When she talks about sensing a decision point in what kind of actor she will be, Nina also has some very droll lines that are (like a lot of Stoppard's in Shakespeare in Love, for example) inside the profession humor but very funny.

Style of the Play

In my review I assert that this is not one of Durang's parodies, and stands on its own.  Here's a different view on that by a critic who reviewed the pre-Broadway New York production.  He calls it a "vaudeville"--a series of sketches more or less--and suggests it is for "educated" audiences who will grasp all the Chekhov mixes and matches (he describes a bunch of them.)

Judging from original cast photos, I suspect it was in fact played more broadly in New York than it is being played in Eureka. ("If you hate exaggeration," playwright David Hare wrote, "New York is never going to be the city for you.")  I think that's probably true of most New York comedies, especially when the characters represent stereotypes or at least familiar types to New York audiences.  Conversely, North Coast productions quite often find the more universal aspects of these plays.  That's partly because the actors generally can't play (or are uncomfortable playing) stereotypes, including variations on ethnic types.  And audiences here are less familiar with the nuances of such approaches.  For example, a recognizably Jewish character may be very funny to a New York (and Jewish) audience, but here, even if it could be done well, maybe not so much.

(Another factor mandating a more fundamental approach here is the necessarily simpler set, lighting scheme, effects etc.  This is taken to an extreme at Redwood Curtain, at least since NCRT performed Les Miz on pretty much the same set as Oedipus.  The Durang play set is really generic. You'd think they could at least have the wicker chairs called for in the script.)

What's interesting about how the play is performed is what it says about the play itself: is it strong enough to entertain, or simply to hold together, when it isn't done so broadly?  The plays that succeed here are.  The ones that aren't become painfully obvious.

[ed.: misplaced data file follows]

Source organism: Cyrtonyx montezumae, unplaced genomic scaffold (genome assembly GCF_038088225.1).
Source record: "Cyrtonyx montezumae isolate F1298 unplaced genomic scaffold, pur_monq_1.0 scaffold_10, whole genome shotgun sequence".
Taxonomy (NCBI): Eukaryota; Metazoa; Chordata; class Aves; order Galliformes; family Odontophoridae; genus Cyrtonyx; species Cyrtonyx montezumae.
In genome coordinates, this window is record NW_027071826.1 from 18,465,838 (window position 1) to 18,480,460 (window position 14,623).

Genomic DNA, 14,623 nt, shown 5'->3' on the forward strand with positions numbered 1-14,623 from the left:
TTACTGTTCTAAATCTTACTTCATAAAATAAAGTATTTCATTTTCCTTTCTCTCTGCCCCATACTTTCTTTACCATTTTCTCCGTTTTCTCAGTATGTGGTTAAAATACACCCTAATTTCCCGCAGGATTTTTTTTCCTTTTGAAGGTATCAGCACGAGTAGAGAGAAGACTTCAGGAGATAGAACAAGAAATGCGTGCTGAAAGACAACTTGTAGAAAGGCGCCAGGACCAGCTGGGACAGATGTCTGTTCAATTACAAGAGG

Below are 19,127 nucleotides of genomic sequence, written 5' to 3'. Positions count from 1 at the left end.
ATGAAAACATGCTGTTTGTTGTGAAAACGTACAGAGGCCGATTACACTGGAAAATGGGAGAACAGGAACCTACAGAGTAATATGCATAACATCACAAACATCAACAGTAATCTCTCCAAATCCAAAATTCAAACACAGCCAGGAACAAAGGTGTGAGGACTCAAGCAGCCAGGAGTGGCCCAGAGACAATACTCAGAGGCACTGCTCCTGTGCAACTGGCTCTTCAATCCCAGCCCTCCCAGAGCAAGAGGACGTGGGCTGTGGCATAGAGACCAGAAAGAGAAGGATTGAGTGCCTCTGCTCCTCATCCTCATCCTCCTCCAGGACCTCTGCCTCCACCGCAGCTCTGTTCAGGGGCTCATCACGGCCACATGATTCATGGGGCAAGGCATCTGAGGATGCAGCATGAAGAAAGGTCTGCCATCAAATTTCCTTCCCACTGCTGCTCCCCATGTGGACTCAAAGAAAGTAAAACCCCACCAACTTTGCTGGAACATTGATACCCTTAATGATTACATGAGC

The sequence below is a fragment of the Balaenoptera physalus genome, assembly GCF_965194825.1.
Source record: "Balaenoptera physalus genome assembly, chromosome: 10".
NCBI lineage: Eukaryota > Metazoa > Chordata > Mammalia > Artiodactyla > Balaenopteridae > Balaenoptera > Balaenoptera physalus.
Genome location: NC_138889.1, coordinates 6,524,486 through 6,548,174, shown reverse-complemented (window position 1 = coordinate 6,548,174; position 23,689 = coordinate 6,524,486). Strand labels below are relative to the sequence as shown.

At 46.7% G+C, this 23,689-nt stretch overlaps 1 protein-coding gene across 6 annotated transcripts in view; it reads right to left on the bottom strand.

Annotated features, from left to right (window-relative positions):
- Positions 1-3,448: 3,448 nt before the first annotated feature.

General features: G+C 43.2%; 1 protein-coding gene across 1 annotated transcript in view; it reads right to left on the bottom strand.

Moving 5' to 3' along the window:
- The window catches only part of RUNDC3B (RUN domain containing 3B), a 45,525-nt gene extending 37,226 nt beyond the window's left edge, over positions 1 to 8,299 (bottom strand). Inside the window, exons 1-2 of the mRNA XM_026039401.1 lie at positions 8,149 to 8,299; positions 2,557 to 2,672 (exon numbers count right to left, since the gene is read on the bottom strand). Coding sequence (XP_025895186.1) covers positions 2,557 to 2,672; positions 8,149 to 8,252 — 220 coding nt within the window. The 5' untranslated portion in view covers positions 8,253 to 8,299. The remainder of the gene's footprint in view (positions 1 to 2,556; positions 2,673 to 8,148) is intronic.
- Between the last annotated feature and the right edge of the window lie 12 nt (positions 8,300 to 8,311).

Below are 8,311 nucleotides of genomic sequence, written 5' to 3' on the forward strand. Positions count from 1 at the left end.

There's also the intimacy of Redwood Curtain, where very broad acting may not work so well--especially by those without the skill levels of the best international actors New York can access.  Still, to make it work as a kind of burlesque may requires another level than we have available here.  Durang wrote Masha for Signourney Weaver, who played the role in New York: an aging movie star who arguably short-circuited a stage career to make a series of blood-drenched movies, played by somebody with pretty much that resume.  The interplay of actress and character had to be part of the experience for the audience.

But here the actors played their parts as people North Coast audiences might well recognize from their lives rather than their media consumption.  Geo Alva's portrayal of Spike was stylized but only slightly.  His Spike might not be part of daily life here, but he probably is in certain parts of southern California.  The other rather sly bit of stylization was Raymond Waldo's portrayal of Vanya, but it was to emphasize the Chekhovian qualities, the Uncle Vanya crossed with Konstantin in The Seagull, whose play within that play he attempts to emulate.  That Vanya in this play is gay becomes a slight part of the plot, but like Durang himself, he doesn't draw attention to it, at least thematically.

Characterizations like this make it a different play perhaps, but the play is up to it.

Wednesday, July 2, 2014

This North Coast Weekend

Vanya and Sonia and Masha and Spike, a comedy by Christopher Durang has its one and only preview at Redwood Curtain on Thursday (July 3) at 8 p.m. before skipping the fourth and opening on Saturday July 5.

This is information, by the way, that you won't get from the NCJ Calendar.

This 2013 Tony Award winner is a takeoff on Chekhov characters set in contemporary America that rewards but does not require prior knowledge of Chekhov. I’ve been looking forward to this one all year. Directed by Jyl Hewston, it features Christina Jioras, Gloria Montgomery, Mira Eagle, Nadia Adame, Giovanni Alva and Raymond Waldo. It continues Thursdays-Saturdays through July 26. 443-7688, www.redwoodcurtain.com.